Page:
A United Launch Alliance (ULA) Delta IV Heavy rocket was going to launch the NROL-44 mission for the National Reconnaissance Office (NRO) to support national security at 2:12 a.m., EDT, on August 27. Now the launch, according to the company, will occur on Sunday, September 27, at 12:10 a.m., ET. Apparently there is an issue at the launchpad itself that involves the swing arm retractable system.
The Delta IV Heavy is the nation’s proven heavy lifter, delivering high-priority missions for the U.S. Space Force, NRO and NASA. The vehicle also launched NASA’s Orion capsule on its first orbital test flight and sent the Parker Solar Probe on its journey to become the fastest robot in history while surfing through the sun’s atmosphere.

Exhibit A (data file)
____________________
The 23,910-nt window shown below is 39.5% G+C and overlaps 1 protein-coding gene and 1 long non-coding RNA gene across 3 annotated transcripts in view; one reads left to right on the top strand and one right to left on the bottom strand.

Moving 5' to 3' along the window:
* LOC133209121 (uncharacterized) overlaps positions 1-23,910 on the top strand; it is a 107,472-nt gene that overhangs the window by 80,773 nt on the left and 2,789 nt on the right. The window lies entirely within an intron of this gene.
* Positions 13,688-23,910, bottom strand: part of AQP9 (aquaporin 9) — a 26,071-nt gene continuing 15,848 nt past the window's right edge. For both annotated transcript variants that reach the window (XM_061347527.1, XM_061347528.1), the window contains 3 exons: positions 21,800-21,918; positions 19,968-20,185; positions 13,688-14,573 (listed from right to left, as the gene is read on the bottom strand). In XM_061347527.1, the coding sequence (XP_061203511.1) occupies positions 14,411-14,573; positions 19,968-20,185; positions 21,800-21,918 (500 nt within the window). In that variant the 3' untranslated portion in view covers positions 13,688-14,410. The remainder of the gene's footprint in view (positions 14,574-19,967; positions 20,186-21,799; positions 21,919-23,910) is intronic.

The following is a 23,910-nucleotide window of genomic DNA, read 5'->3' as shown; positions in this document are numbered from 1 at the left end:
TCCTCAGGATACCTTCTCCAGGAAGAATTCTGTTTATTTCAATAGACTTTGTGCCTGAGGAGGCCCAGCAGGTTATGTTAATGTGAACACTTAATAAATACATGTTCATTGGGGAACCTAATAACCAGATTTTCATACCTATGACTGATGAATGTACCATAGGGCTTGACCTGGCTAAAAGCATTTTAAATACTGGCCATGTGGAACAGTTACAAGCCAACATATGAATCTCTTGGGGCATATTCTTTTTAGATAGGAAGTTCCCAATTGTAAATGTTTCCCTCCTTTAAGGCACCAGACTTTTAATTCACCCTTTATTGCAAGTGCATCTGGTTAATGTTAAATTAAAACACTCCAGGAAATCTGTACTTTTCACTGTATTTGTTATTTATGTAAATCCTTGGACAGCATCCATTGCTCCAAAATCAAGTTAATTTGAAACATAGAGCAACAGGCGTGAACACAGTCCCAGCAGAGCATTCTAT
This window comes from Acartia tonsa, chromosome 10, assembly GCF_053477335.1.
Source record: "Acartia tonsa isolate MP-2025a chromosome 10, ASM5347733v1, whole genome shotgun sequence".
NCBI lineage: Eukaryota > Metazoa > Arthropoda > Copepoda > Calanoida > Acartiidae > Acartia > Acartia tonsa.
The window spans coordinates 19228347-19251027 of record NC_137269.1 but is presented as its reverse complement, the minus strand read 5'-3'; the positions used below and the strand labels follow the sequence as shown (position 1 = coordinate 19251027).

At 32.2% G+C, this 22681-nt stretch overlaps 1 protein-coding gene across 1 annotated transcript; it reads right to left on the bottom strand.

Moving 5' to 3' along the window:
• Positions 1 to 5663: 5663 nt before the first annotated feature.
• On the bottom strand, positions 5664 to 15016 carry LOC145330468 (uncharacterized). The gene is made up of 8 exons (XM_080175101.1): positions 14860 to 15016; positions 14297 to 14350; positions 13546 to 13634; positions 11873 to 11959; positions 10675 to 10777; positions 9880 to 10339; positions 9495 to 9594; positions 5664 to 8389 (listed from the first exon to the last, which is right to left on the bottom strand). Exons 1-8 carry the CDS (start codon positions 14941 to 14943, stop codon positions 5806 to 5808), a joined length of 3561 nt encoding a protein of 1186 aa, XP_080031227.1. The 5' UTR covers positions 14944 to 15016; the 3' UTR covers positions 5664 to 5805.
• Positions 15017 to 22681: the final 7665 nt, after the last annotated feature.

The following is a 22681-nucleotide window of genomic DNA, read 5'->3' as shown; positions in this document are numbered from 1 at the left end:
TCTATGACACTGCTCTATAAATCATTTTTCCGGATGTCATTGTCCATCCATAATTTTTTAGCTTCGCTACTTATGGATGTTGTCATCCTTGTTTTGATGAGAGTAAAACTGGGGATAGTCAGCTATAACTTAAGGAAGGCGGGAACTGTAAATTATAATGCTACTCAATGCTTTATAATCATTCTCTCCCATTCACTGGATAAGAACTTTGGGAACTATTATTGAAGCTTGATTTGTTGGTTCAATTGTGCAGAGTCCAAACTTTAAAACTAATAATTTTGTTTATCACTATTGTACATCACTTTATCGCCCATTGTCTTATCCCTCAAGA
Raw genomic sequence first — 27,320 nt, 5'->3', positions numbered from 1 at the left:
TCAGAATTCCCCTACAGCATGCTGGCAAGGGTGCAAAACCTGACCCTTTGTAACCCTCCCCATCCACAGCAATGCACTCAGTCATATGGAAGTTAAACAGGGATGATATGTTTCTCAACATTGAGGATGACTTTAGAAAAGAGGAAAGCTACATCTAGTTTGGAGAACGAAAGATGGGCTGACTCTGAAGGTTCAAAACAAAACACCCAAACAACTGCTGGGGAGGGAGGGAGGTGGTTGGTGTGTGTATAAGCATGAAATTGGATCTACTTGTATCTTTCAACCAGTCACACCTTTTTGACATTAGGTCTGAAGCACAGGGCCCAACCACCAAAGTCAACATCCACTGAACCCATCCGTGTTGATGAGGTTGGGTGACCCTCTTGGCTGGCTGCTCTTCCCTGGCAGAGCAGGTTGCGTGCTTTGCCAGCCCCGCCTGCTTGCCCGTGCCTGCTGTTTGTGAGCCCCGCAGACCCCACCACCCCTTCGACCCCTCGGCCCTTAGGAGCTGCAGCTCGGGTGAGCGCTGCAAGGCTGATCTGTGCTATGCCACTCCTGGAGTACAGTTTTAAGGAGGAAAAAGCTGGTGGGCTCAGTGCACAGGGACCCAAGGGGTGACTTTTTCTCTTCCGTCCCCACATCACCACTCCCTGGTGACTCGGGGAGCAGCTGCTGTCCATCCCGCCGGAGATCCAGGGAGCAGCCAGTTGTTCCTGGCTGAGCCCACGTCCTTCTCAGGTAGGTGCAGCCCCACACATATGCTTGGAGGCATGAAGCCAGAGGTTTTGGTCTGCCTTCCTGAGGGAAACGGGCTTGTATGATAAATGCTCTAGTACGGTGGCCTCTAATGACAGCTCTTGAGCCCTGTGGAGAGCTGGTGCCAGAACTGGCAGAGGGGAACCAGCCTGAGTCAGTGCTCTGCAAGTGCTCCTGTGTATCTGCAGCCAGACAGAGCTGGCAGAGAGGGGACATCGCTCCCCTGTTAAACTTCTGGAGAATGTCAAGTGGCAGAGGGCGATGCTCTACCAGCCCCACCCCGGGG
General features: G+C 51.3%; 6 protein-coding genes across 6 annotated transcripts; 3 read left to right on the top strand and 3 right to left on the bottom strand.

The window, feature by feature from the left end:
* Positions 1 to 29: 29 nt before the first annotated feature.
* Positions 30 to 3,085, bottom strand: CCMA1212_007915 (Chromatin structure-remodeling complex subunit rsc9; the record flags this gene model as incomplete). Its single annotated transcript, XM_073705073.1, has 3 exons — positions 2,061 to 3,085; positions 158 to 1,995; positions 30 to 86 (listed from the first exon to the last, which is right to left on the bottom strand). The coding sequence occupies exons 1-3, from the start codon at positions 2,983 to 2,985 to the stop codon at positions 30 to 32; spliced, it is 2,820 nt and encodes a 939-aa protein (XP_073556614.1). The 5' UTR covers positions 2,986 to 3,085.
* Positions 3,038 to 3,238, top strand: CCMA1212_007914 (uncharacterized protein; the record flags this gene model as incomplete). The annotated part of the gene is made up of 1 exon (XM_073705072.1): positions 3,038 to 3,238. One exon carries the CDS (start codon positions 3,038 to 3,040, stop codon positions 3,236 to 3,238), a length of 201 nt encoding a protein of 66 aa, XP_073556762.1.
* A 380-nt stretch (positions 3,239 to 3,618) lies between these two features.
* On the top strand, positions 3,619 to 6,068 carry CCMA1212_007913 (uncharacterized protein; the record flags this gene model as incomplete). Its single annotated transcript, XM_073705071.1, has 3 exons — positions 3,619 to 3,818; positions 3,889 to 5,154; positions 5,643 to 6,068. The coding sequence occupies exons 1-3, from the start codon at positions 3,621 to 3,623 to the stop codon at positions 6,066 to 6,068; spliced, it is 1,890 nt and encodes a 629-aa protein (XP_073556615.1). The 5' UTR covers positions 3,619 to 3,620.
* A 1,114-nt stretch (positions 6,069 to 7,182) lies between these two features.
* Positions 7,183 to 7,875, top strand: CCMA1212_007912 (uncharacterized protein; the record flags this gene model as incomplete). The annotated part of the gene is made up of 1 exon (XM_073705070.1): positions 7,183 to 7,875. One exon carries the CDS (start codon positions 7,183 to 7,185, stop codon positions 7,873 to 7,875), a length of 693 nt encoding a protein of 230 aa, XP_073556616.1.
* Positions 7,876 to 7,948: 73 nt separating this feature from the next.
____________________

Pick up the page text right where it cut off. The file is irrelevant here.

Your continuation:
This Delta IV Heavy is comprised of three common core boosters each powered by an Aerojet Rocketdyne RS-68A liquid hydrogen/liquid oxygen engine producing a combined total of more than 2.1 million pounds of thrust. The second stage is powered by an AR RL10B-2 liquid hydrogen/liquid oxygen engine.
This will be the 41st launch of the Delta IV rocket, and the 12th in the Heavy configuration. To date ULA has launched 140 times with 100 percent mission success.
“ULA is proud of the long-standing history of supporting critical national security missions and the continued partnership with our mission partners,” said Gary Wentz, ULA vice president of Government and Commercial Programs. “Only the Delta IV Heavy possesses the capability to deliver this unique mission to orbit due to a combination of heavy lift and the largest flight-proven payload fairing.”